It seems I leaped to conclusions about Saudi Arabia entering the 21st century. That country remains mired in medieval thinking, as exemplified in this ABC News report about a Saudi woman who was beheaded for having engaged in “witchcraft” and “sorcery” (WebCite cached article):
A Saudi woman was beheaded after being convicted of practicing “witchcraft and sorcery,” according to the Saudi Interior Ministry, at least the second such execution for sorcery this year.
The woman, Amina bint Abdulhalim Nassar, was executed in the northern Saudi province of al-Jawf on Monday.
The “evidence” against her?
A source close to the Saudi religious police told Arab newspaper al Hayat that authorities who searched Nassar’s home found a book about witchcraft, 35 veils and glass bottles full of “an unknown liquid used for sorcery” among her possessions. According to reports, authorities said Nassar claimed to be a healer and would sell a veil and three bottles for 1500 riyals, or about $400.
This execution received a stamp of approval from the entire Saudi court system:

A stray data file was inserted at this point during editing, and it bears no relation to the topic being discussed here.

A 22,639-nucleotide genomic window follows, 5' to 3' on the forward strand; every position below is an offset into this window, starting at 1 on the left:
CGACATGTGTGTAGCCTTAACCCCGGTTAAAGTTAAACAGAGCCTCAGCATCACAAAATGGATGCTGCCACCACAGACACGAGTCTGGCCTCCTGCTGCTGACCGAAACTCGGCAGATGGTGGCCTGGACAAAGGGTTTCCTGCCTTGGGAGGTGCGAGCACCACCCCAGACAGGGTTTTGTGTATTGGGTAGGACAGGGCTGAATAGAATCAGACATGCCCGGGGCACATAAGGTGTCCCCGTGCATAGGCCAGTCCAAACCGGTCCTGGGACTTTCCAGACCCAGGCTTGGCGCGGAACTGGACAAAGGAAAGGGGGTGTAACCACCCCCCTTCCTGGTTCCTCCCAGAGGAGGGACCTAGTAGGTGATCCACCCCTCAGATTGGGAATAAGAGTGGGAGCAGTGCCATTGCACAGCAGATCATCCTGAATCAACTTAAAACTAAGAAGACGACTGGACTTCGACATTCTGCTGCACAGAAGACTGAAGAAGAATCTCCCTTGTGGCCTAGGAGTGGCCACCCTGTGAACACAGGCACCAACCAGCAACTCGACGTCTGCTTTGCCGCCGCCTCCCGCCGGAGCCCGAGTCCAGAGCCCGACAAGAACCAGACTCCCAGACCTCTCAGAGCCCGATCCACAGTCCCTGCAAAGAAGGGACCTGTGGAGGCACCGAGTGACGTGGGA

According to the ministry, Nassar’s death sentence was upheld by an appeals court and the Saudi Supreme Judicial Council.
Are we quite clear, now, on how barbaric it is to kill people over mere metaphysics?
Note: Any Christians out there who are thinking how superior their religion is to Islam, in this regard, had best be careful: I’ve already blogged about Christians in Africa who’ve gone after supposed “witches.” Christians would do well to keep in mind how much harm their own religion has inflicted on people in the name of eliminating witchcraft. Christianity certainly does not have clean hands in this matter — even now.
Photo credit: Wikimedia Commons.Tags: al-jauf, amina bint abdulhalim nassar, arabia, arabs, Islam, muslim, muslims, saudi, saudi arabia, saudis, shari'a, shari'a law, sorcerer, sorceress, sorcery, witch, witch-hunt, witchcraft, witches